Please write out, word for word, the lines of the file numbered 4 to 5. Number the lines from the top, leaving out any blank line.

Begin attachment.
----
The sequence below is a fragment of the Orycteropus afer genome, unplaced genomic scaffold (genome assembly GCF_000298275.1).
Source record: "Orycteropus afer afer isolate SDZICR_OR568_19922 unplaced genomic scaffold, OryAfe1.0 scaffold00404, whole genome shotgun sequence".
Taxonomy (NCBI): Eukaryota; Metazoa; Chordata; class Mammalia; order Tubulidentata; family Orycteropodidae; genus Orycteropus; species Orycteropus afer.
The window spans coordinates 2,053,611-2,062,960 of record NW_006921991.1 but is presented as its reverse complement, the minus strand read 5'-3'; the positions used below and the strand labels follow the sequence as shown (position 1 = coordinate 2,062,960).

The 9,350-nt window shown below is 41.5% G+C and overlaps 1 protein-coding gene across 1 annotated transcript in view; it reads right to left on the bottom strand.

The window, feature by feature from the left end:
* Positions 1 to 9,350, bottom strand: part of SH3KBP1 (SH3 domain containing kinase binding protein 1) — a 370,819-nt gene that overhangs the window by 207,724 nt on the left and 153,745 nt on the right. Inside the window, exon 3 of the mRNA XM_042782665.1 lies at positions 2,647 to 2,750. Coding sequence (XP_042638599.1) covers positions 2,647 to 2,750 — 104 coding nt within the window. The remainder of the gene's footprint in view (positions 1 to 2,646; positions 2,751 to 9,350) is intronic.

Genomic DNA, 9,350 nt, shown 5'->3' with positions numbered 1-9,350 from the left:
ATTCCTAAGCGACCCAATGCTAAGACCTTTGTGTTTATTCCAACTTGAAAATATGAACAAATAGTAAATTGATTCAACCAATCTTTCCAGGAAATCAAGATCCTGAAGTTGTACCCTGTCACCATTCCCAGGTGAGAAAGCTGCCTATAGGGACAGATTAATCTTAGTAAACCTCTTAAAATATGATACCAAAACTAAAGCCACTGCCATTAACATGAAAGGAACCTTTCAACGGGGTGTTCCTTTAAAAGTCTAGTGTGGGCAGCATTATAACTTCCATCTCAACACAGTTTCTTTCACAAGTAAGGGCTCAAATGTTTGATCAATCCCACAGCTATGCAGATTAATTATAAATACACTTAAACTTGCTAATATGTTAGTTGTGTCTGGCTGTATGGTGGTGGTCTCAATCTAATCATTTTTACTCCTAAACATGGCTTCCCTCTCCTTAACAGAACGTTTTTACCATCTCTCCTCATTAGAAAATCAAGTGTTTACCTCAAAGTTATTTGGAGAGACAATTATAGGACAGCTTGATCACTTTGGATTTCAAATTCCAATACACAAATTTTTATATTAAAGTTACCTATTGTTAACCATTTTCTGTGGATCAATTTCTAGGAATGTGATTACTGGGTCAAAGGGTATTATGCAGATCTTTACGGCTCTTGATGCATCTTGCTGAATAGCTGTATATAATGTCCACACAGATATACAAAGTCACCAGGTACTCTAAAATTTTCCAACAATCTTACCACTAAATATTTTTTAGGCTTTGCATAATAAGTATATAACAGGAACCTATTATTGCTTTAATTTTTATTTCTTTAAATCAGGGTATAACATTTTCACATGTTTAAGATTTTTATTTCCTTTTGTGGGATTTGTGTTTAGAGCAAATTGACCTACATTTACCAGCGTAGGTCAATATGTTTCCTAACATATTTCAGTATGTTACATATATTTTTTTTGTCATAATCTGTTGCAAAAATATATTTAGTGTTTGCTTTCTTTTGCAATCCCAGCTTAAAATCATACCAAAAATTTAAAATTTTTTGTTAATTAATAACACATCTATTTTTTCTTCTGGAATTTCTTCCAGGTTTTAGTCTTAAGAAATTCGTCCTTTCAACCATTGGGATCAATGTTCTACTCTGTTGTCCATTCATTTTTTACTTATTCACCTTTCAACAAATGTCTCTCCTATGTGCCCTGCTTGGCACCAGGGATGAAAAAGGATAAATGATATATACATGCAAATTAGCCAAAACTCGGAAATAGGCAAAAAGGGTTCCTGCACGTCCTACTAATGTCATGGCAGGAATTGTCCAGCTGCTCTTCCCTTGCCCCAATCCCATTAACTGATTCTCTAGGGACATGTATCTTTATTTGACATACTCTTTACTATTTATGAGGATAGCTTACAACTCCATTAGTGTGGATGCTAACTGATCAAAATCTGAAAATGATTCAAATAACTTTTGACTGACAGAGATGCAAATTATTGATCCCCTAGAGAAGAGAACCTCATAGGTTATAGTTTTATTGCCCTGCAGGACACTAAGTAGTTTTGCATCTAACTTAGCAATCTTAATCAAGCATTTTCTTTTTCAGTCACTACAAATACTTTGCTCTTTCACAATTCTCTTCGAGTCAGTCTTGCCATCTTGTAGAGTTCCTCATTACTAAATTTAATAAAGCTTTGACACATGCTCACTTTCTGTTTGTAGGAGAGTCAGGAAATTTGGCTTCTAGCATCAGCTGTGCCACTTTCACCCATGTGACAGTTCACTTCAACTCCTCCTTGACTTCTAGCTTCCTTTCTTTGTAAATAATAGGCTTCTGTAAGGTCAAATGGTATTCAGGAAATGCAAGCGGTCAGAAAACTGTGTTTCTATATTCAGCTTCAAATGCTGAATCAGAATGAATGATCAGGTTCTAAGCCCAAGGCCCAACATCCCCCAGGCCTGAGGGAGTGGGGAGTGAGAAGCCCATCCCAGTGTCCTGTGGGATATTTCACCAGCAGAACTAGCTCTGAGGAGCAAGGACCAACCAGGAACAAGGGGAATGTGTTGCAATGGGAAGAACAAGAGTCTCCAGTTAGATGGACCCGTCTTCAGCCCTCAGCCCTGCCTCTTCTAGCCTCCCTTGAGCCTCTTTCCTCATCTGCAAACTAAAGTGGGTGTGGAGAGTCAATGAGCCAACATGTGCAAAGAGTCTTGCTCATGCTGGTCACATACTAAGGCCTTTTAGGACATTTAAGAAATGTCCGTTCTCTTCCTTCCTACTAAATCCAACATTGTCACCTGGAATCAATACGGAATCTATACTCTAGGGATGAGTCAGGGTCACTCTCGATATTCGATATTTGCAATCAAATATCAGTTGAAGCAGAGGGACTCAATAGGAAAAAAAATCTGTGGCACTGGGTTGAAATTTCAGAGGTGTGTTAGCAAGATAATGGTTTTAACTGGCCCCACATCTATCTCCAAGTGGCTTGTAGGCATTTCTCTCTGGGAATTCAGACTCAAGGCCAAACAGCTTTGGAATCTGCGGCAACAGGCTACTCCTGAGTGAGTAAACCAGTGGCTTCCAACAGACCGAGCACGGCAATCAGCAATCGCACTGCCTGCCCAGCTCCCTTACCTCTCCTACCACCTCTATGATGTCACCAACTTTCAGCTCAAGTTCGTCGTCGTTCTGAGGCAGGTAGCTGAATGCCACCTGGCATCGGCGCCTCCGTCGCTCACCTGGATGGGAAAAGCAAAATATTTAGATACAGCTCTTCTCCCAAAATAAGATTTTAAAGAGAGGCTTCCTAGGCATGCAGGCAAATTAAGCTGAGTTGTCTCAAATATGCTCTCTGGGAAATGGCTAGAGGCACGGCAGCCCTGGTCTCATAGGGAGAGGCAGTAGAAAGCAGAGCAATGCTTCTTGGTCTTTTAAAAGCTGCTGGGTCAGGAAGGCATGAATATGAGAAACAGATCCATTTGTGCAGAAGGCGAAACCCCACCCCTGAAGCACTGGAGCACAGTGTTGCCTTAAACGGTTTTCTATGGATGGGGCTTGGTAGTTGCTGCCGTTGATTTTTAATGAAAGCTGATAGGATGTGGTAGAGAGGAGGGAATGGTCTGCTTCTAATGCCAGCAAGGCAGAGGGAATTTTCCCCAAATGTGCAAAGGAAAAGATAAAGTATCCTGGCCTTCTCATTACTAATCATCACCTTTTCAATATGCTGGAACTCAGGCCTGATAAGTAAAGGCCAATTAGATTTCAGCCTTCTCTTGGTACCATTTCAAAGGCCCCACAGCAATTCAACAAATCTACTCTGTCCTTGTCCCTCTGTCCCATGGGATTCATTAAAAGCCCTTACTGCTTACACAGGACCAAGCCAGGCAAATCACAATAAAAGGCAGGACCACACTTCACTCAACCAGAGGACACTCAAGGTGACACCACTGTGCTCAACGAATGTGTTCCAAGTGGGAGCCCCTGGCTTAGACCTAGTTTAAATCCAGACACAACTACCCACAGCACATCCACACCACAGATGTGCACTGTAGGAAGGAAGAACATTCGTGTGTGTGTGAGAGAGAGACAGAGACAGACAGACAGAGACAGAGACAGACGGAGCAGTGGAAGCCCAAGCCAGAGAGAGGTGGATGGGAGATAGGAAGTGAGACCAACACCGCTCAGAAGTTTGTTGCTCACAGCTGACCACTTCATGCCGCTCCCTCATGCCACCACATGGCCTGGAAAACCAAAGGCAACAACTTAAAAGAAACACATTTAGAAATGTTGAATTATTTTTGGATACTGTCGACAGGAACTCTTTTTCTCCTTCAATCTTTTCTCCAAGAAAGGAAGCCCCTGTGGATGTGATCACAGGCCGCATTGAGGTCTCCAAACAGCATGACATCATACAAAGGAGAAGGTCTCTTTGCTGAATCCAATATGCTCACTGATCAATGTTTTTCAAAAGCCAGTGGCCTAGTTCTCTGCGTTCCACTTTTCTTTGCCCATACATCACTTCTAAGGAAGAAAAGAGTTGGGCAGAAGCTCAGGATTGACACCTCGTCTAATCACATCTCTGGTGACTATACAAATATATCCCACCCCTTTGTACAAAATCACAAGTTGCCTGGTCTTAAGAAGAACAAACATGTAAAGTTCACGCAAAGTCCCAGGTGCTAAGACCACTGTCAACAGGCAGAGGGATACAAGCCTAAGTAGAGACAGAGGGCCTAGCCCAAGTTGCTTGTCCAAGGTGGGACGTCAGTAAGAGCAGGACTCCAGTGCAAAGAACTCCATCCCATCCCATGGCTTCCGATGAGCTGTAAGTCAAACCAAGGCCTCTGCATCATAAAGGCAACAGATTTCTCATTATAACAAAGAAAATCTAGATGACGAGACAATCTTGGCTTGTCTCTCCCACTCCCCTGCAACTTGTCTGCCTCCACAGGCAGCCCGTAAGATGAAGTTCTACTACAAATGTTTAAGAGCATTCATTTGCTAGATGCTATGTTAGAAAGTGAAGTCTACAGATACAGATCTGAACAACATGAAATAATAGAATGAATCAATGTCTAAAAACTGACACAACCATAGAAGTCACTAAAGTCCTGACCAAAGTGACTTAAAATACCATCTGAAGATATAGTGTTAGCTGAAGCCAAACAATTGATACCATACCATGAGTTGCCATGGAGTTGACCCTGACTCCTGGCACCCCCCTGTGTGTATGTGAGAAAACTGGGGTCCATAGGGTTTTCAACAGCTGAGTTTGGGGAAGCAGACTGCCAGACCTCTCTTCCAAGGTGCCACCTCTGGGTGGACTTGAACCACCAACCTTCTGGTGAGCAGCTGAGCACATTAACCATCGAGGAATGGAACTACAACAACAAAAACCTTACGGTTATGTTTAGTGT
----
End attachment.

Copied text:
The window spans coordinates 2,053,611-2,062,960 of record NW_006921991.1 but is presented as its reverse complement, the minus strand read 5'-3'; the positions used below and the strand labels follow the sequence as shown (position 1 = coordinate 2,062,960).

The 9,350-nt window shown below is 41.5% G+C and overlaps 1 protein-coding gene across 1 annotated transcript in view; it reads right to left on the bottom strand.